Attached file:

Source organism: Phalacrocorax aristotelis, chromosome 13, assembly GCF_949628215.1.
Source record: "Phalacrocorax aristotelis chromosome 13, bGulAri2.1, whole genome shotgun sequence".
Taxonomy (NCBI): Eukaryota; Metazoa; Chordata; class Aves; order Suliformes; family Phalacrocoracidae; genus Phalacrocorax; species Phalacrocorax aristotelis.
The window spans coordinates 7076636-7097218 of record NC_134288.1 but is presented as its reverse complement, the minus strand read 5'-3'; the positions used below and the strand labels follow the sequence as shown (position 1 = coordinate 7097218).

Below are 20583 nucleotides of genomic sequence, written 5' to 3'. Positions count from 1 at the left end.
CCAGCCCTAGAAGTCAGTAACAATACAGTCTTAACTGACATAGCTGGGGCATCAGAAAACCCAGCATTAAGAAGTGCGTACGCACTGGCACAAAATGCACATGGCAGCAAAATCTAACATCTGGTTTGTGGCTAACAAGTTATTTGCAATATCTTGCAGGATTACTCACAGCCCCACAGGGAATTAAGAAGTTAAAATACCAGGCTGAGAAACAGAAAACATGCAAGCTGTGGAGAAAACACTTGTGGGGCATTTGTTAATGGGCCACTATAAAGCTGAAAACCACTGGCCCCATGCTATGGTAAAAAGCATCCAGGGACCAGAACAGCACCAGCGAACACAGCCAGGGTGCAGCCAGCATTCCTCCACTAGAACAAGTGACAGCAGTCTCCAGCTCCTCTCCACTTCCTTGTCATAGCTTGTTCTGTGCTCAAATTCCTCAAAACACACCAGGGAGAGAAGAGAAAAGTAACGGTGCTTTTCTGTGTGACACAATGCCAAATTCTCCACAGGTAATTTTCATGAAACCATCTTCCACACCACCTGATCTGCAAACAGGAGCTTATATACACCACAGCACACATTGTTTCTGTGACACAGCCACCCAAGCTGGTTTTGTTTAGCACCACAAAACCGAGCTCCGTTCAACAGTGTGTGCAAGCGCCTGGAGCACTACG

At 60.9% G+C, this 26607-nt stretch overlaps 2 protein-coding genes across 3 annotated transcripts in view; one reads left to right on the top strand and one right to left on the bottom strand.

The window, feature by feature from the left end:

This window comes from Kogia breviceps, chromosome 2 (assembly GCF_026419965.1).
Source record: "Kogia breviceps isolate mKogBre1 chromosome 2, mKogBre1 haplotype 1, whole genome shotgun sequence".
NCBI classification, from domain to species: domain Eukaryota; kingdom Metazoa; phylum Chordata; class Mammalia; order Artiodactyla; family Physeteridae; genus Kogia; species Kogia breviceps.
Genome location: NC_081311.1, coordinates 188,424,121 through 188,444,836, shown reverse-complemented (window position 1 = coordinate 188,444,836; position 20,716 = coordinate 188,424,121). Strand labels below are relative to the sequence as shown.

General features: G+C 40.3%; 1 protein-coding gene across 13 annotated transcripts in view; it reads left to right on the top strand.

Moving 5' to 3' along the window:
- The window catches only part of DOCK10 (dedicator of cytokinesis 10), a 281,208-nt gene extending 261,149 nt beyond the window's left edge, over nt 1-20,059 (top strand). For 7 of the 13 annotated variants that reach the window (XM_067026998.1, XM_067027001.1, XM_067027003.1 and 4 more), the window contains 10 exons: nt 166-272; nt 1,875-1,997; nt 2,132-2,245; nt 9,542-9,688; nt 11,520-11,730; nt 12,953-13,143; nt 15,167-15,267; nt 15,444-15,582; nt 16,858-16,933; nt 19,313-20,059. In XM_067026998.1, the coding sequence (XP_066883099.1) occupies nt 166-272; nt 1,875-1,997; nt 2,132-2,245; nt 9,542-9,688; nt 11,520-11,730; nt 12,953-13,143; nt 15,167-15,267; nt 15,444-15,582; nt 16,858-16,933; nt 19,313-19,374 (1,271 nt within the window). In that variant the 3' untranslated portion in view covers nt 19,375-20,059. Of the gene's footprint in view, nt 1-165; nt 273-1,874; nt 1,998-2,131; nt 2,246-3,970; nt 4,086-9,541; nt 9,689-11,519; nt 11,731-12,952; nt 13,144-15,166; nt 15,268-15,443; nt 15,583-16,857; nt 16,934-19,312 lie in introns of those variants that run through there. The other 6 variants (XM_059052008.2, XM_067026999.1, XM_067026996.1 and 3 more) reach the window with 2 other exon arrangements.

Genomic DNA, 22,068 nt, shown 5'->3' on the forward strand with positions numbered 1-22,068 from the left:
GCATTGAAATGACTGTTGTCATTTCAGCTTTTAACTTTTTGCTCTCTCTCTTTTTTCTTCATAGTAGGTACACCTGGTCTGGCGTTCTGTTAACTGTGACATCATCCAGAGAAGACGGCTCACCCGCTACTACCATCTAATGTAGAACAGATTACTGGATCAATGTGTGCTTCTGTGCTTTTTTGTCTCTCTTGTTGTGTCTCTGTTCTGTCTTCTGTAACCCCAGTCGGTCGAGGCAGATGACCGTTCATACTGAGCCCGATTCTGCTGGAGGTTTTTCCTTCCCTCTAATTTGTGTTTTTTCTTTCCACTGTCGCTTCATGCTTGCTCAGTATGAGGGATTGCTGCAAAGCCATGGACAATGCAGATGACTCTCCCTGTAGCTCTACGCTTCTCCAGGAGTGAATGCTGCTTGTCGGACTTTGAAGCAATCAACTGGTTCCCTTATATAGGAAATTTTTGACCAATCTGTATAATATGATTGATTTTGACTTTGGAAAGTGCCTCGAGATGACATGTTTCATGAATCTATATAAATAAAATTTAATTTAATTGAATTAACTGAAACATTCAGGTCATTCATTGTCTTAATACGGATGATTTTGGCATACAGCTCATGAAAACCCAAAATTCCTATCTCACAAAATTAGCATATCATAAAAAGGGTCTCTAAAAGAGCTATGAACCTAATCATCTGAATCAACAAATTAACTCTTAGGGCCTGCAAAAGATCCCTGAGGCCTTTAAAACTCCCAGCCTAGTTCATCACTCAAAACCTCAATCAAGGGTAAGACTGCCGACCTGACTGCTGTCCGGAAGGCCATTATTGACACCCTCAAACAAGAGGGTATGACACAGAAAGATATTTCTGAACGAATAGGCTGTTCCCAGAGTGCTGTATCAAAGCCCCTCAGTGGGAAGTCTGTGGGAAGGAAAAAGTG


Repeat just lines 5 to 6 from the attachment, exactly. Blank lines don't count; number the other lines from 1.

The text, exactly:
Below are 20583 nucleotides of genomic sequence, written 5' to 3'. Positions count from 1 at the left end.
CCAGCCCTAGAAGTCAGTAACAATACAGTCTTAACTGACATAGCTGGGGCATCAGAAAACCCAGCATTAAGAAGTGCGTACGCACTGGCACAAAATGCACATGGCAGCAAAATCTAACATCTGGTTTGTGGCTAACAAGTTATTTGCAATATCTTGCAGGATTACTCACAGCCCCACAGGGAATTAAGAAGTTAAAATACCAGGCTGAGAAACAGAAAACATGCAAGCTGTGGAGAAAACACTTGTGGGGCATTTGTTAATGGGCCACTATAAAGCTGAAAACCACTGGCCCCATGCTATGGTAAAAAGCATCCAGGGACCAGAACAGCACCAGCGAACACAGCCAGGGTGCAGCCAGCATTCCTCCACTAGAACAAGTGACAGCAGTCTCCAGCTCCTCTCCACTTCCTTGTCATAGCTTGTTCTGTGCTCAAATTCCTCAAAACACACCAGGGAGAGAAGAGAAAAGTAACGGTGCTTTTCTGTGTGACACAATGCCAAATTCTCCACAGGTAATTTTCATGAAACCATCTTCCACACCACCTGATCTGCAAACAGGAGCTTATATACACCACAGCACACATTGTTTCTGTGACACAGCCACCCAAGCTGGTTTTGTTTAGCACCACAAAACCGAGCTCCGTTCAACAGTGTGTGCAAGCGCCTGGAGCACTACG